A delightful journey—Charming views—Toluca—Institute Literario—Public school—Hacienda de la Huerta—Distinguished hospitalities—Touching street scenes—From Toluca to Morelia—Tepeji del Rio—Reminders of Ocampo's tragic death—Hotel de Michoacan—Characteristic hotel regulations—Rambles among the convents—A startling apparition—A unique bachelor establishment—Climate—Minerals—Fruits—Scenery—Peculiar lacquer ware—College of San Nicolas—Prisons and penitentiaries—Architecture—Visit to the Legislature—Morelian hospitality—Tribute from Mary Halleck Foote—Adios to Morelia.
ACTORS AND EVENTS IN MEXICAN HISTORY.
Mexico's struggles for independence—Hidalgo, the Washington of Mexico—Midnight scene and grito of Dolores—Stirring events and closing scenes in the life of the patriot—His execution—Morelos, the successor of Hidalgo—Joined by Matamoras—Siege of Cuantla—Defeat and execution—His house in Morelia—The Emperor Augustin de Iturbide—The mysterious portrait—Iturbide's brilliant record—Honorsshown him—Abdication and exile—Return and capture—Execution—The grandson of the Emperor adopted by Maxmilian and Carlotta—The mother regains possession of her son—Madame Iturbide—Vicente Guerrero—Guerrilla warfare—Capture and execution—The Bravos, father and son—Magnanimous conduct of Nicolas Bravo—Guadalupe Victoria, first President of Mexico—General Santa Anna—His wonderful career—Exile, return and death—Promulgation of the Federal Chart—Benito Juarez, the Indian President—Tomb of Juarez—His glorious career—Don Melchor Ocampo—His tragic end—Distinguished patriots—Bancroft's criticisms on the American war—Helen Hunt Jackson—Intermarriages of Americans and Mexicans—Causes of the Mexican war—Congress—Madam Diaz and Mrs. Cleveland—General Diaz—Sketch of his life and adventures.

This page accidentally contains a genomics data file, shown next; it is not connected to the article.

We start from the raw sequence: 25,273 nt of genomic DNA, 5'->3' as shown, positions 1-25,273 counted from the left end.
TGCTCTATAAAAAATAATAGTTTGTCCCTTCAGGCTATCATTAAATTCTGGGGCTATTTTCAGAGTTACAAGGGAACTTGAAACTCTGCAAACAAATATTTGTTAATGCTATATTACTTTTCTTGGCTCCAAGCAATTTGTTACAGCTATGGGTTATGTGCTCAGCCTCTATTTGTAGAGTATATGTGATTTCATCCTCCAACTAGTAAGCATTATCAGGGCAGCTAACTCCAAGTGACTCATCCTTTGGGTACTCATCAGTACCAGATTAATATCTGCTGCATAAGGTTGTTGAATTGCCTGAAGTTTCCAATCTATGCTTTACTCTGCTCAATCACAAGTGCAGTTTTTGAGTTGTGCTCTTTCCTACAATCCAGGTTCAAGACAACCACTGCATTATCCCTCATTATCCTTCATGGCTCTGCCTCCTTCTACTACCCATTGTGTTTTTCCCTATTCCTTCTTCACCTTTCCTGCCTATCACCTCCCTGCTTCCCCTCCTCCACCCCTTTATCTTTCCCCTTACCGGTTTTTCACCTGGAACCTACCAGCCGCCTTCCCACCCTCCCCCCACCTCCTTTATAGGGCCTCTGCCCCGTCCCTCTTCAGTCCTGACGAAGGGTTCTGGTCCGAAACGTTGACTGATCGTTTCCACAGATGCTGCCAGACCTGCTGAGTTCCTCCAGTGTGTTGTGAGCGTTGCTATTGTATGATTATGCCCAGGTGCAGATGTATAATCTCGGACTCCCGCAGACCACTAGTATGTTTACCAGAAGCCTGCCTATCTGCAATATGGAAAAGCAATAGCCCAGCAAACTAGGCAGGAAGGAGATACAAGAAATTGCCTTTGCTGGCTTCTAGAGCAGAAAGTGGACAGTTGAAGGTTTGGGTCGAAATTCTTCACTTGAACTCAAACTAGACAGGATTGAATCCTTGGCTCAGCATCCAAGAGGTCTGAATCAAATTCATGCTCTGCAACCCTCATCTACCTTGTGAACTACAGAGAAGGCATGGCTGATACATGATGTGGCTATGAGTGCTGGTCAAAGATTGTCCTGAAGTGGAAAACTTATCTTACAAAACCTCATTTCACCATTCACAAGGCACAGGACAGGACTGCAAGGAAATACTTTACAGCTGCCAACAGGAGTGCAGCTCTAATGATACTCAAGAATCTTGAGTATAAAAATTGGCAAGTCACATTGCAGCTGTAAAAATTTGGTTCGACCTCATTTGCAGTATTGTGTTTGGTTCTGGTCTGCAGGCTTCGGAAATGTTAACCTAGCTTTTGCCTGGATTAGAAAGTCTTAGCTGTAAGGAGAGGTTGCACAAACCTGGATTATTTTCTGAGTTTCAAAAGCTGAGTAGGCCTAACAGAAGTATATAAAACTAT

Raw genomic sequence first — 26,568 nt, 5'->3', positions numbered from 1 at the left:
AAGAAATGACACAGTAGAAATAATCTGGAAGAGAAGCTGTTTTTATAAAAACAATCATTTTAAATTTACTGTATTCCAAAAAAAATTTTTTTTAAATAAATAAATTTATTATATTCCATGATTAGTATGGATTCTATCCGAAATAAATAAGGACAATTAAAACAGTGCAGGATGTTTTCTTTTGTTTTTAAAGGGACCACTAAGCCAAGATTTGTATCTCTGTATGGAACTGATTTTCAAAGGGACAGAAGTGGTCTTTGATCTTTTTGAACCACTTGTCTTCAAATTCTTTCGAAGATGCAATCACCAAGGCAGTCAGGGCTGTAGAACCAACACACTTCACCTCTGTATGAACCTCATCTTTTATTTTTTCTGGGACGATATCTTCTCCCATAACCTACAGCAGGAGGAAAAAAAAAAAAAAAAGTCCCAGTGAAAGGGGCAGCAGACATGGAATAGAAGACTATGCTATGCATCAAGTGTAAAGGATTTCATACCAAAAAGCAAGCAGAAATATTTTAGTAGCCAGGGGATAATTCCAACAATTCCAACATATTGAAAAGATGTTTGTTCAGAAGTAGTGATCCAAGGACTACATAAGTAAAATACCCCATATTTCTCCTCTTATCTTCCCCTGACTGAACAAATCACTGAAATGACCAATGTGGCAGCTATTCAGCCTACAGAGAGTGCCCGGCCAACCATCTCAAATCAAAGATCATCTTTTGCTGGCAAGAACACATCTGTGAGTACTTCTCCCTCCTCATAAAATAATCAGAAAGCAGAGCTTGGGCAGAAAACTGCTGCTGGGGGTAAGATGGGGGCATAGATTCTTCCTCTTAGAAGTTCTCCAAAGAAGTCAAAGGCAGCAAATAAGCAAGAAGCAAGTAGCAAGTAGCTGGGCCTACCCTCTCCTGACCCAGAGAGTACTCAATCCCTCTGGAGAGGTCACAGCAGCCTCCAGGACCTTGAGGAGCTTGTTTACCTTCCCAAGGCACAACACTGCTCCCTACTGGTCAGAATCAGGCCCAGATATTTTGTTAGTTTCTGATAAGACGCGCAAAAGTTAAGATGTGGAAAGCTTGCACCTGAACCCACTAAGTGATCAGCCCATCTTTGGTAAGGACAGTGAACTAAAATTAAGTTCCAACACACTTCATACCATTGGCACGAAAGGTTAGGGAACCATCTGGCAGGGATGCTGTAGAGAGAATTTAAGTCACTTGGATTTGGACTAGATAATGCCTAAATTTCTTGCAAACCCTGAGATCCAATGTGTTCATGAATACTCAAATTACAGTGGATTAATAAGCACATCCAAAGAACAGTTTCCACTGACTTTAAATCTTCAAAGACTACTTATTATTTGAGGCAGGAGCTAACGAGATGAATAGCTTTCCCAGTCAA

A GLANCE AT MEXICAN LITERATURE.
Primitive literature—The twelve Franciscan friars, the pioneers of Mexican literature—Toribio Benavente—Bernardino de Sahagún—Las Casas and other early writers—Literary Association—General Palacio as a writer—Literary entertainment at his mansion—Altamirano—Guillermo Prieto—Juan de Dios Peza, the "Mexican Longfellow"—Francisco Sosa—Members of the literati—Mexican journalism—The Liceo Morelos—Mexican Press Association—Women writers—"Maraposa Indiana"—A pleasing token.